Even if climate negotiations in Paris are successful, the planet is locked into long-term warming and an uncertain future. The Arctic is warming twice as fast as the rest of the world.
But what was the Arctic like before — when maritime explorers and whale hunters first ventured into its icy seas? If scientists could know more about Arctic climate of the past, they could better understand today’s changes, and use that knowledge to improve projections for the future.
Old Weather is a citizen-science project led by a University of Washington scientist and former mariner that is mining historic ships logs to get a unique peek at Arctic climate over the past two centuries.
An update launched Dec. 3 expands the project to also include hundreds of whaling ships, whose logbooks were preserved and scanned into digital form from New England museums and libraries.
Until now, Old Weather has mined logbooks from historic federal ships’ logs, scanned in recent years at the National Archives in Washington, D.C. The whaling ships will add a new source of data for conditions in Arctic Ocean waters.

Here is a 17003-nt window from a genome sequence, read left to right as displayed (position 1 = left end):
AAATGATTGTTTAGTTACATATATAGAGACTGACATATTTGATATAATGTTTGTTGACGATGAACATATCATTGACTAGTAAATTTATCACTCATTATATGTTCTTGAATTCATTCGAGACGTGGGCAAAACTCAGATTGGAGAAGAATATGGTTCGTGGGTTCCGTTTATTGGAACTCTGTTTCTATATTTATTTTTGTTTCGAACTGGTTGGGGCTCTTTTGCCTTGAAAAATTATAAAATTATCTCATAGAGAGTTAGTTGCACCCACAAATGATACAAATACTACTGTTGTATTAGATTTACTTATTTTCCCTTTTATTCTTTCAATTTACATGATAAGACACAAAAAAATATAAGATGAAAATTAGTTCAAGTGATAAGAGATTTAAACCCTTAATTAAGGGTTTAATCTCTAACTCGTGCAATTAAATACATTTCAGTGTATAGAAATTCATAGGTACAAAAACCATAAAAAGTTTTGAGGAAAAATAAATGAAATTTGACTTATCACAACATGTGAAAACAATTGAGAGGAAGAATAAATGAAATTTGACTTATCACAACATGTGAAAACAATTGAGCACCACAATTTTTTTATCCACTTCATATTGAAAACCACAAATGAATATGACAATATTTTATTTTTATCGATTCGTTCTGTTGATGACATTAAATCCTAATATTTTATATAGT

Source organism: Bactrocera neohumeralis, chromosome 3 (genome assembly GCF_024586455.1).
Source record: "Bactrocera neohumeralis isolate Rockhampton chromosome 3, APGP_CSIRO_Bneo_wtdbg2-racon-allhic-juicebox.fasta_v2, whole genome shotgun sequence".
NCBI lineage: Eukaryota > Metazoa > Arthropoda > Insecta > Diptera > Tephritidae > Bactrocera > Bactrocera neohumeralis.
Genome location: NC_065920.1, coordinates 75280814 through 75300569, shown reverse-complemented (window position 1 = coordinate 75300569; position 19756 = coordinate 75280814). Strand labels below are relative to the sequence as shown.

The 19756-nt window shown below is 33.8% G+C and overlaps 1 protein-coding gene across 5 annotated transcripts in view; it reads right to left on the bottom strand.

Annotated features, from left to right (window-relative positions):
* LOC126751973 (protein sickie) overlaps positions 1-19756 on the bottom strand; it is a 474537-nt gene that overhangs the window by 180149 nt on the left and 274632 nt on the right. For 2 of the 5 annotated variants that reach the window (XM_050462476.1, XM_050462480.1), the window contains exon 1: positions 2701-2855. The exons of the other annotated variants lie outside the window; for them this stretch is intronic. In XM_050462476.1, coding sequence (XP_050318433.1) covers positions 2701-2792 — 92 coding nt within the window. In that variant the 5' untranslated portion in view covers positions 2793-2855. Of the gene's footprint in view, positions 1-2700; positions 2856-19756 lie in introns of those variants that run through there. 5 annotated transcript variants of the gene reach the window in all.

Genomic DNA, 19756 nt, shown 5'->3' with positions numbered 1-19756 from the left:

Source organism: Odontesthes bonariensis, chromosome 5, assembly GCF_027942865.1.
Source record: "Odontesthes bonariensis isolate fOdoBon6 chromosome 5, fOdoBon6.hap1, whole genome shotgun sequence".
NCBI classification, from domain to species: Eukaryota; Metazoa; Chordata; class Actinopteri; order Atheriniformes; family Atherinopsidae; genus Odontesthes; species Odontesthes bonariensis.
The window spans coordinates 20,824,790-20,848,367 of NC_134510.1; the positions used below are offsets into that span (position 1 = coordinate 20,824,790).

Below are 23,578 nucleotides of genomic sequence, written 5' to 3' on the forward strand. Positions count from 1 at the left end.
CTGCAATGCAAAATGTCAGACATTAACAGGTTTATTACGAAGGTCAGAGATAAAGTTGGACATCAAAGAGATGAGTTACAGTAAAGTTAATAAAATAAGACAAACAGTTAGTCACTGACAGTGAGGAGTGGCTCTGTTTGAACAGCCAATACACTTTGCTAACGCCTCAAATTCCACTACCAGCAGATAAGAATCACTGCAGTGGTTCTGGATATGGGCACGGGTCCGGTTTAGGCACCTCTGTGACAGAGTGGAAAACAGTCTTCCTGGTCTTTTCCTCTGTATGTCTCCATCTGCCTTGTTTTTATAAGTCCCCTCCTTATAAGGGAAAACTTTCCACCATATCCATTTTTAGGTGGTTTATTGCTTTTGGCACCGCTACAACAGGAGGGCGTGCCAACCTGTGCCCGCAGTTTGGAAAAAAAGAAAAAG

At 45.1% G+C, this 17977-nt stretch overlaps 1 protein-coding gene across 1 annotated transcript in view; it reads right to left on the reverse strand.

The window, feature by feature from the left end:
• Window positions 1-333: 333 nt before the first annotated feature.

“The whaling ships provide a rich resource for us to use for the region north of Bering Strait,” said project leader Kevin Wood, a research scientist at the Joint Institute for the Study of the Atmosphere and the Ocean, a partnership between the UW and the National Oceanic and Atmospheric Administration. “In some years there may have been 40 or 50 ships working in that sector of the Arctic.”
The commercial whaling boats recorded sea ice and weather data in more than 400 logbooks from voyages dating as far back as the 1840s, with most taking place from the mid-1800s to the early 1900s.
“They’re not doing the hourly instrumental weather that the federal ships did, but they talk about sea ice in a very thorough way,” Wood said. “We can get more than one ship at a time in one area. This will allow us to get a much better characterization of the sea ice and other environmental conditions, especially in the Pacific Arctic.”
The Latest on: Citizen science
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The Latest on: Citizen science
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